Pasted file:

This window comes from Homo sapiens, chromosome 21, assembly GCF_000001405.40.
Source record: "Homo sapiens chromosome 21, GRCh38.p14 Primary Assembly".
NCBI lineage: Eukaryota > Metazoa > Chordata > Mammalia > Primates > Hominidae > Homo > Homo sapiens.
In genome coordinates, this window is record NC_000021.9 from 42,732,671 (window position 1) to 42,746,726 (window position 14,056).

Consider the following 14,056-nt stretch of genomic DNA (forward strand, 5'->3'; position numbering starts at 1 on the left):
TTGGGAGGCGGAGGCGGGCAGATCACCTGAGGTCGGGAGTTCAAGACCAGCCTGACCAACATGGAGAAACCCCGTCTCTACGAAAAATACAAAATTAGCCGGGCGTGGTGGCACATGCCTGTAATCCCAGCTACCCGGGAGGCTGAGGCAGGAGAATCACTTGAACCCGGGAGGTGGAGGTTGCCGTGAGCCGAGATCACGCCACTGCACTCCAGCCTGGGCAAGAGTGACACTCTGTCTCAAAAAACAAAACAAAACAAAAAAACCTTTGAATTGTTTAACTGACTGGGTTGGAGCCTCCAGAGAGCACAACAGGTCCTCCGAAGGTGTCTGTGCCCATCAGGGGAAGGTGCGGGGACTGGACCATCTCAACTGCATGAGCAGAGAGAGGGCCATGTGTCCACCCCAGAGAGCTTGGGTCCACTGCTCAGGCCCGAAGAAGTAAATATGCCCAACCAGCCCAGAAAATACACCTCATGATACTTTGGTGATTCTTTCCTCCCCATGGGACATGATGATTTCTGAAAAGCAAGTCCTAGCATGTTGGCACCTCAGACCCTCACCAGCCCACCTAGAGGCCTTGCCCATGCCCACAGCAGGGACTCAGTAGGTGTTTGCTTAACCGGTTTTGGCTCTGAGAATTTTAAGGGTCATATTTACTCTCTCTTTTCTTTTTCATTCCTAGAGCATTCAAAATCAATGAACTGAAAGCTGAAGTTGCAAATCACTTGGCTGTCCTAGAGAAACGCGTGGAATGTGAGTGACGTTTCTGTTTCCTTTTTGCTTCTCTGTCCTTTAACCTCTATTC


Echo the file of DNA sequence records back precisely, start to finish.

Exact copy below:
This window comes from Homo sapiens, chromosome 21, assembly GCF_000001405.40.
Source record: "Homo sapiens chromosome 21, GRCh38.p14 Primary Assembly".
NCBI lineage: Eukaryota > Metazoa > Chordata > Mammalia > Primates > Hominidae > Homo > Homo sapiens.
In genome coordinates, this window is record NC_000021.9 from 42,732,671 (window position 1) to 42,746,726 (window position 14,056).

Consider the following 14,056-nt stretch of genomic DNA (forward strand, 5'->3'; position numbering starts at 1 on the left):
TTGGGAGGCGGAGGCGGGCAGATCACCTGAGGTCGGGAGTTCAAGACCAGCCTGACCAACATGGAGAAACCCCGTCTCTACGAAAAATACAAAATTAGCCGGGCGTGGTGGCACATGCCTGTAATCCCAGCTACCCGGGAGGCTGAGGCAGGAGAATCACTTGAACCCGGGAGGTGGAGGTTGCCGTGAGCCGAGATCACGCCACTGCACTCCAGCCTGGGCAAGAGTGACACTCTGTCTCAAAAAACAAAACAAAACAAAAAAACCTTTGAATTGTTTAACTGACTGGGTTGGAGCCTCCAGAGAGCACAACAGGTCCTCCGAAGGTGTCTGTGCCCATCAGGGGAAGGTGCGGGGACTGGACCATCTCAACTGCATGAGCAGAGAGAGGGCCATGTGTCCACCCCAGAGAGCTTGGGTCCACTGCTCAGGCCCGAAGAAGTAAATATGCCCAACCAGCCCAGAAAATACACCTCATGATACTTTGGTGATTCTTTCCTCCCCATGGGACATGATGATTTCTGAAAAGCAAGTCCTAGCATGTTGGCACCTCAGACCCTCACCAGCCCACCTAGAGGCCTTGCCCATGCCCACAGCAGGGACTCAGTAGGTGTTTGCTTAACCGGTTTTGGCTCTGAGAATTTTAAGGGTCATATTTACTCTCTCTTTTCTTTTTCATTCCTAGAGCATTCAAAATCAATGAACTGAAAGCTGAAGTTGCAAATCACTTGGCTGTCCTAGAGAAACGCGTGGAATGTGAGTGACGTTTCTGTTTCCTTTTTGCTTCTCTGTCCTTTAACCTCTATTC